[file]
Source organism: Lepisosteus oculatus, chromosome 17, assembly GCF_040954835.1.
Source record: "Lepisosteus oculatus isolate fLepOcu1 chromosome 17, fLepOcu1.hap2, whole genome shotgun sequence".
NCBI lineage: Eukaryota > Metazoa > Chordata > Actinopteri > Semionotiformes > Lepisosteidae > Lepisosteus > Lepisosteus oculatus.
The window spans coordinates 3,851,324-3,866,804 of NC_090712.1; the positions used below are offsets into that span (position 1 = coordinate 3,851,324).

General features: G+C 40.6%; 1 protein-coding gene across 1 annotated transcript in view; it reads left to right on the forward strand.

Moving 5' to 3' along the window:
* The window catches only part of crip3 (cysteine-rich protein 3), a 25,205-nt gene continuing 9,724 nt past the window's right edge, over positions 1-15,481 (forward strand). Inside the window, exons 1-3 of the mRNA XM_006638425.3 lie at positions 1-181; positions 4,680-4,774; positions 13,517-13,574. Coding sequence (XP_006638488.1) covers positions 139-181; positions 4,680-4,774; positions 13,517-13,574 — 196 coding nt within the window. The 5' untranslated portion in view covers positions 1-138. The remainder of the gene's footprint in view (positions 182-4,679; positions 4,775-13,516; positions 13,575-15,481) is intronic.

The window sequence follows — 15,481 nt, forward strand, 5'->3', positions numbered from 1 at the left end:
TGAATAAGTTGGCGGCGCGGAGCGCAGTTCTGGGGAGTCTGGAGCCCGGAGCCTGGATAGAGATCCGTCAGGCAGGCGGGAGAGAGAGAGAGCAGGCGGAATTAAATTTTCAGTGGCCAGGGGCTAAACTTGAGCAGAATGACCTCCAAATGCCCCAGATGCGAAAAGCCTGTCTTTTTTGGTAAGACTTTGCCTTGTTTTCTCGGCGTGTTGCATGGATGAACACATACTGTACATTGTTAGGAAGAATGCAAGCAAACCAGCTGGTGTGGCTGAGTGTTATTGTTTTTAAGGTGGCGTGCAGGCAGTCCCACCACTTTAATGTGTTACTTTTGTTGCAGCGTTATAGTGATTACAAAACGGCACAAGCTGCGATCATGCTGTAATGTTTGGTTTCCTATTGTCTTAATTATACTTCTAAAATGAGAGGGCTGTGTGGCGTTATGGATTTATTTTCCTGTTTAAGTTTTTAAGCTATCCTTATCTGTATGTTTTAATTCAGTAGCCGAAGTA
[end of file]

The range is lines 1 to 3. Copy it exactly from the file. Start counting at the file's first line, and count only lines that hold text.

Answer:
Source organism: Lepisosteus oculatus, chromosome 17, assembly GCF_040954835.1.
Source record: "Lepisosteus oculatus isolate fLepOcu1 chromosome 17, fLepOcu1.hap2, whole genome shotgun sequence".
NCBI lineage: Eukaryota > Metazoa > Chordata > Actinopteri > Semionotiformes > Lepisosteidae > Lepisosteus > Lepisosteus oculatus.